I want to tell you about Nyah Rose. She’s my brother’s little miracle girl – and nine glorious months old now.
I want to tell you about Richard and Jules too and what incredible parents they are.
And I want to tell you all of this, without taking their story from them – which I think is what has stopped me up to this point. I haven’t want to commandeer what Richard and Jules’ life is, into some tidy, readable blog post of mine. I haven’t felt like this was my tale to tell.
Then, because Nyah is very inspiring and Richard got very inspired, he came up with this crackpot idea of running a half marathon, a full marathon and then an ultra marathon all within four months. He’s doing it to raise as much money as he can to support Nyah. And he’s writing about it on his new blog, Fat Dad’s Running Club so you can read all about them there.
There is this saying about how the cure for everything is salt water – sweat, tears or the sea – and I see this with Richard’s running. He is not one for great shows of emotion, and the winter has made the sea icy-cold. So he runs.
He’s done the half, and is training for the marathon as we speak. You should pop over and have a look, or even better go donate over here, on this givealittle page.
Nyah is a beautiful miracle.
Richard and Jules had this really long journey with IVF – years and years long. We’d speak to them on Skype and witness their moods rise and fall with the hope and despair of each cycle. Such an unforgiving roller coaster. And then – the very last viable egg they had was implanted and this time, wonderfully, the pregnancy continued. About halfway through the pregnancy, doing routine scans, Jules and Richard discovered their little girl would have a heart defect – and in the subsequent weeks, as they had further anatomy tests, they also found out she would have Down Syndrome too.
We felt their shock and sadness as we talked to them, we felt confused and abjectly hopeless on the other side of the planet, and decided then that it really was time to say goodbye to the UK and come back home.
Nyah has brought so many unexpected gifts with her. So, so many. She’s an absolute, bonafide delight. We live about five minutes walk away from each others houses which is crazy cool. I’m pretty tickled about the boys getting to be her big cousins.
It’s been a process unraveling all the feelings that have gone along with returning home to this wonderful little one. All the emotions of love and pride in finally seeing Richard and Jules as parents, and meeting their gorgeous girl, got unexpectedly tangled on some rocks – rocks of grief that were very clearly mine.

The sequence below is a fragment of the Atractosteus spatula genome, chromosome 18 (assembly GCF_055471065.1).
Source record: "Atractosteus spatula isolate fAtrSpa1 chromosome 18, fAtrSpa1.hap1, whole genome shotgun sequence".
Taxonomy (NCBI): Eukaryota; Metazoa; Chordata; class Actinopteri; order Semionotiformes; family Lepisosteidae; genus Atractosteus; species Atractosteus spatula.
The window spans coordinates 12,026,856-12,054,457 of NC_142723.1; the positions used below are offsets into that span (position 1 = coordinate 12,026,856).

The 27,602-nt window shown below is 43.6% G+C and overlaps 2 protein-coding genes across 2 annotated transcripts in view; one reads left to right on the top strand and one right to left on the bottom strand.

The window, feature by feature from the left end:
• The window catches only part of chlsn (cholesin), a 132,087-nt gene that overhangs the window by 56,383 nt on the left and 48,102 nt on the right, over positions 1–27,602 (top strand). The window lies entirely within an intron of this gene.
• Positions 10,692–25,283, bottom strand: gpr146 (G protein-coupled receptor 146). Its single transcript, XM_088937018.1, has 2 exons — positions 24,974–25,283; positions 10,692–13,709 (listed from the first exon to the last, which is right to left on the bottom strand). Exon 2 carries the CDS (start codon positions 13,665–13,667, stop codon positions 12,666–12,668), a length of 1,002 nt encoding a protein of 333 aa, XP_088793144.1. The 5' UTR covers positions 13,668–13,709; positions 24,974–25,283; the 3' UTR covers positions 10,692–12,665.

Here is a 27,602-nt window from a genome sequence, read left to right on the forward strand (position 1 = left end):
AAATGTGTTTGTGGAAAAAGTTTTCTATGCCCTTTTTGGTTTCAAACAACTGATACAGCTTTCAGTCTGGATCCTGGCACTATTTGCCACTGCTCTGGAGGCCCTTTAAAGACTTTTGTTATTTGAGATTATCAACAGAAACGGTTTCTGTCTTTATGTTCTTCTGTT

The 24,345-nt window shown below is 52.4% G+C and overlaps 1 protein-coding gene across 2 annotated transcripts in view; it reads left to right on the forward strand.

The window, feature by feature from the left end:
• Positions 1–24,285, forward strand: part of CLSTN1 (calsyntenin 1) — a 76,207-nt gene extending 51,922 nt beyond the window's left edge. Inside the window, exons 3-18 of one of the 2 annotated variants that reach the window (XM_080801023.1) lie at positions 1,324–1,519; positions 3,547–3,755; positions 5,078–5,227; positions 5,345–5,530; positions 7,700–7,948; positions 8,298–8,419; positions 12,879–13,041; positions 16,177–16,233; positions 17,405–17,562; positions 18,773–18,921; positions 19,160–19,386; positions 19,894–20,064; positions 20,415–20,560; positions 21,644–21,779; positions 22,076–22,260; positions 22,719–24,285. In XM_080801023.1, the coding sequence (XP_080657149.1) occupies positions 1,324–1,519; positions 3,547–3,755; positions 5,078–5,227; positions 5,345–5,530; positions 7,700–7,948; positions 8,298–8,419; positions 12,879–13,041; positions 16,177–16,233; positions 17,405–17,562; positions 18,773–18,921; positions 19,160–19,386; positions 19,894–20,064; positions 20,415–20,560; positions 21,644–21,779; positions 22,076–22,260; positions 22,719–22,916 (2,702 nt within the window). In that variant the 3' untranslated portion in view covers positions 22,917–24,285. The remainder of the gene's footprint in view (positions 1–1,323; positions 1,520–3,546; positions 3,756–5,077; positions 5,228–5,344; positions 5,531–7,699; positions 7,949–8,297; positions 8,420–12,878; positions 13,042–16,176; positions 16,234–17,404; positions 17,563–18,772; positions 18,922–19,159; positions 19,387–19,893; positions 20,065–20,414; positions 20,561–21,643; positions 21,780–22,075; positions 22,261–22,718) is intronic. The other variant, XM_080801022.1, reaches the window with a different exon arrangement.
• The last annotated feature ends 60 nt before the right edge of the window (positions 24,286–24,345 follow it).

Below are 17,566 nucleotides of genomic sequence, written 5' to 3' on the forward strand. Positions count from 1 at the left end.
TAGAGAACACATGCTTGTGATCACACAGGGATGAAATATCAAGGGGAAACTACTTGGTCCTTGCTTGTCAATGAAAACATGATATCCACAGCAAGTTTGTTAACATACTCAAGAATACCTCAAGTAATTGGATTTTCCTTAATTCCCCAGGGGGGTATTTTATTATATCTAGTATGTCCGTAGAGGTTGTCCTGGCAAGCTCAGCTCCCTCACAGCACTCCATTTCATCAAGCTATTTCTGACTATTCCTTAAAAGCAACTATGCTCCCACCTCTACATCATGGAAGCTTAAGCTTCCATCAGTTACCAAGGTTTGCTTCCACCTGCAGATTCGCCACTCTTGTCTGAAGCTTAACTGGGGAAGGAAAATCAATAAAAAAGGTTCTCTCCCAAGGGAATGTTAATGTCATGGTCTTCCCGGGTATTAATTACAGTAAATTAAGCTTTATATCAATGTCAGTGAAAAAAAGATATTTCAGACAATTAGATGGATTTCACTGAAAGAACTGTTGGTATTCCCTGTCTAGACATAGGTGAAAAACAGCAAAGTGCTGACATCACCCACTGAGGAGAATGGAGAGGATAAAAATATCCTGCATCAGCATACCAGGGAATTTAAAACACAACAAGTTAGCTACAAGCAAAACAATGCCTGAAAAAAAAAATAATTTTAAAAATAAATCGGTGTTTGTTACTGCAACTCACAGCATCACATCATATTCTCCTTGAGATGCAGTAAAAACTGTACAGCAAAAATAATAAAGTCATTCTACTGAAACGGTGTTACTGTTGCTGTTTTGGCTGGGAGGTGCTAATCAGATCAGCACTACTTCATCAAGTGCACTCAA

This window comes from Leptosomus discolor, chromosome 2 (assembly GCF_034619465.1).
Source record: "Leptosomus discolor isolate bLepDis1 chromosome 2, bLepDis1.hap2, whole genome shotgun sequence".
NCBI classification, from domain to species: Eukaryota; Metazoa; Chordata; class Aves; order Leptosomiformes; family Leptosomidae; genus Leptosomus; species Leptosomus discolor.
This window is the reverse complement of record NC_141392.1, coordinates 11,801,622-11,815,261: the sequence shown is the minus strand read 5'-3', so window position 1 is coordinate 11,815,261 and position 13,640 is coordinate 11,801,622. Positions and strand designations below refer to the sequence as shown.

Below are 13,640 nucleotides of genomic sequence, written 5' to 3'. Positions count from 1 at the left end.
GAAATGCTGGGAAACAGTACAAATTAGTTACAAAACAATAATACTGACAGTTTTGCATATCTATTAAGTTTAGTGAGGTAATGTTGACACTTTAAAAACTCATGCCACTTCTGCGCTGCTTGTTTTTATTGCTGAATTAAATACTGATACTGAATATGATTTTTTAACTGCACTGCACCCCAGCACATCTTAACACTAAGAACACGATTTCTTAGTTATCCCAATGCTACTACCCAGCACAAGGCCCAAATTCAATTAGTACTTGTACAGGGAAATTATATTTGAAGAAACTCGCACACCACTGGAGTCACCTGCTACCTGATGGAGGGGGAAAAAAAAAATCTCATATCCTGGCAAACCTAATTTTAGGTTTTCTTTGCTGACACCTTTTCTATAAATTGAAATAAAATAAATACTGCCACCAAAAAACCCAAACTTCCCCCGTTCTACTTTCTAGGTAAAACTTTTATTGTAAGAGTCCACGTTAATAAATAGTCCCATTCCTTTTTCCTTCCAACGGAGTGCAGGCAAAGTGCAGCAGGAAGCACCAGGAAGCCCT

Rocks that rumble around inside me -mumbling to me about unfairness, and how things like this shouldn’t happen to our family again. Rocks that ache to take away the pain as they prepared for her heart surgery. Rocks, that try as I might to separate their story from mine, found too many things the same. Rocks that wish Mum was still here. Rocks that made it impossible to go to Starship, the childrens’ hospital where Albie had lain four years ago, so we dog-sat instead. Rocks that would cruelly keep taking my mind back to those wards anyway. Those rocks. They just rattled around inside of me – bruising all that love.
And I could carry on with this analogy about rocks and sailing and calm and stormy seas and what not, but essentially, what I want to say is Nyah’s arrival has made me admit to myself how much ballast I still have to let go.
This pile of rocks inside me has got to go. Nyah’s birth has taught me that silenced feelings are not erased ones and that unvoiced pains don’t just tumble away. They sit. And they wait. And as I feel myself ageing, I wonder to myself if my Mum’s cancer was caused by what she had left unsaid – by what sat and waited inside her. I imagine the creep of cancer on all those things left unhealed within and know it’s time. Time to let all that pain go.
So, yeah Nyah’s a bit clever alright. She’s given me some of my biggest life lessons – and she’s only just begun.
By the by – incredibly, Nyah’s heart defect is not genetically related to Albie’s. Two heart kids in one family with no correlation – go figure those odds eh! About 50% of kids with Down Syndrome will have an associated heart defect, and Nyah is one of those kids.